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ENTERTAINMENT
July 24, 2014 | By Elizabeth Wellington, Inquirer Fashion Writer
The sunburned cheeks/oily face combo you've been sporting for the last few weeks was the first sign. Then that frizzy mane of bleached blond hair or those poufy, two-strand twists ruined vacation selfies. Finally, you experienced a total mascara meltdown. The diagnosis: midsummer beauty blues. No worries. We can help you cool down and stay pretty with these keep-it-flawless-and-fresh tips that boast the latest in primers - as in, made from Greek yogurt - Vitamin C-infused eye creams, aromatherapy facial mists, and SPF-tinted moisturizers.
FOOD
June 7, 2013
To call Pizzeria Beddia hot is an understatement. This tiny Fishtown corner takeout is as inconvenient as possible - open only Wednesday through Saturday, with a limited cash-only menu and no phone. But I'd endure the hour-plus wait again because Joe Beddia puts so much love into every crispy New York-style round. From the locally sourced ingredients to his meticulously fermented dough, he practically sends each one into the oven with a goodbye kiss. But things get genuinely hot with the Arrabiata, an "angry" pizza whose thick Jersey tomato sauce is spiked with so many chiles, both pickled serranos and thinly shaved fresh Thai peppers, that it's bound to become Philly's new object of spicy desire.
NEWS
July 6, 2012 | By Bob Warner, Inquirer Staff Writer
Philadelphia police are looking for surveillance photos and potential witnesses in the death of a 32-year-old man, shot in the chest early Sunday morning near Fourth and Lombard Streets in Society Hill. Michael G. Hagan Jr., an information-technology consultant who grew up in Pennsauken and moved to the city's Fishtown neighborhood several years ago, was an apparent robbery victim. Family members said Hagan had been out Saturday night on the Delaware River waterfront with two old friends from Pennsauken, a schoolteacher and a Peace Corps volunteer.
NEWS
June 21, 2013 | By Allison Steele, Inquirer Staff Writer
Joseph F. Spross, 83, a lifelong Fishtown resident who fought in the Korean War, died Friday, June 14, at his home. Mr. Spross, known to many in his neighborhood for the care he took in cleaning and maintaining the 300 block of East Thompson Street, where he lived, died of a heart attack as he was organizing trash bins for pickup that day. "Everybody in the neighborhood will miss him," said son Chris. Mr. Spross served in the Army during the Korean War, then returned to Fishtown and went to work on the bottling line for the Gruber's soda company in North Philadelphia.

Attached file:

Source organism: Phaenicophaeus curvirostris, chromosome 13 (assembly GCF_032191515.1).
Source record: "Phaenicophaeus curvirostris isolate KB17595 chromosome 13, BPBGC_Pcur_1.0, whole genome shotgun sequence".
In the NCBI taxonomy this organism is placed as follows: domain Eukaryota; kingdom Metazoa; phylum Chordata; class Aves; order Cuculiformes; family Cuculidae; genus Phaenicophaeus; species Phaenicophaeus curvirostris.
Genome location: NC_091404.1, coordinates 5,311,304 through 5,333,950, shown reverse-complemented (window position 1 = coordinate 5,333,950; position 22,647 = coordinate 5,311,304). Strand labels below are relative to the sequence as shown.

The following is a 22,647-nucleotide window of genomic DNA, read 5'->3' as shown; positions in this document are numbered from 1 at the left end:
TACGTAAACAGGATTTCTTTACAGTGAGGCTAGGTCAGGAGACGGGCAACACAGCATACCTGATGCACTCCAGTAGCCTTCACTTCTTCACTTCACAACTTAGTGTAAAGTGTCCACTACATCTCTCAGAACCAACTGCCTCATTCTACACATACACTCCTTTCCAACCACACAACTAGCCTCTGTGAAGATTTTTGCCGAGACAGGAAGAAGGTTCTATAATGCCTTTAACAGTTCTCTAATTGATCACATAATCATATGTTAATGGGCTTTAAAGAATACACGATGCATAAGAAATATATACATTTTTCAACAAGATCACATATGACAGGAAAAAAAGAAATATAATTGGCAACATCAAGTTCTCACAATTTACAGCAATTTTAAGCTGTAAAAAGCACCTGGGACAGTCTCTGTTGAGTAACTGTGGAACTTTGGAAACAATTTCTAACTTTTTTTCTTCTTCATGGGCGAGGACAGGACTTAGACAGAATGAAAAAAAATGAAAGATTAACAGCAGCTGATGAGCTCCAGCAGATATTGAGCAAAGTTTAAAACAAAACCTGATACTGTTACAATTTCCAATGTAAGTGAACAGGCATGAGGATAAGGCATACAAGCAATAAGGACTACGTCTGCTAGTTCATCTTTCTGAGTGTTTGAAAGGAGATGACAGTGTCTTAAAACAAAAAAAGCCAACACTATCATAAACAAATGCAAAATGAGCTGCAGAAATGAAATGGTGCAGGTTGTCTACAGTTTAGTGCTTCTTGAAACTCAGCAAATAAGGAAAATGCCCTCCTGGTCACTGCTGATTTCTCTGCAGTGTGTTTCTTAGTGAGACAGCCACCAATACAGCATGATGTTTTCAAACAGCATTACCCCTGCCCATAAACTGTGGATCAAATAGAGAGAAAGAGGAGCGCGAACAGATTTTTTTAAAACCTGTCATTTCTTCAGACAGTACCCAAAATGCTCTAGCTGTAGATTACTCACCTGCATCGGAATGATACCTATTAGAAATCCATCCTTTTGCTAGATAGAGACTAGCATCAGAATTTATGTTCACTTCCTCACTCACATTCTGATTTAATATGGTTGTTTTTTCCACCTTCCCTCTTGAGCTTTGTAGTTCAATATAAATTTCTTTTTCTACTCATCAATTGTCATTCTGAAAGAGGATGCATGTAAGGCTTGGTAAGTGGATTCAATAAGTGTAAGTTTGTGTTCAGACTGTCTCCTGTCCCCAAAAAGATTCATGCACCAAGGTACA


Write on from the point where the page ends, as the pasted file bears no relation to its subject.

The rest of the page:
NEWS
July 8, 2013 | By Kathy Boccella, Inquirer Staff Writer
Imagine abandoned storefronts with crumbling facades on an empty downtown street suddenly springing back to life with avant-garde art galleries, boutiques with bright vintage clothing, and the aroma of freshly brewed espresso. It isn't hard to do - not when it has happened in recent years to formerly gritty neighborhoods such as Philadelphia's Fishtown, Brooklyn's Williamsburg, and dozens of other reclaimed city streetscapes from coast to coast. But could such a social and cultural beachhead ever take hold in Chester - the now-deindustrialized Delaware County river city of 34,000 that had 23 homicides last year and has some of the most entrenched pockets of poverty on the Eastern seaboard?
NEWS
June 1, 2006 | By Richard Levins and A.J. Thomson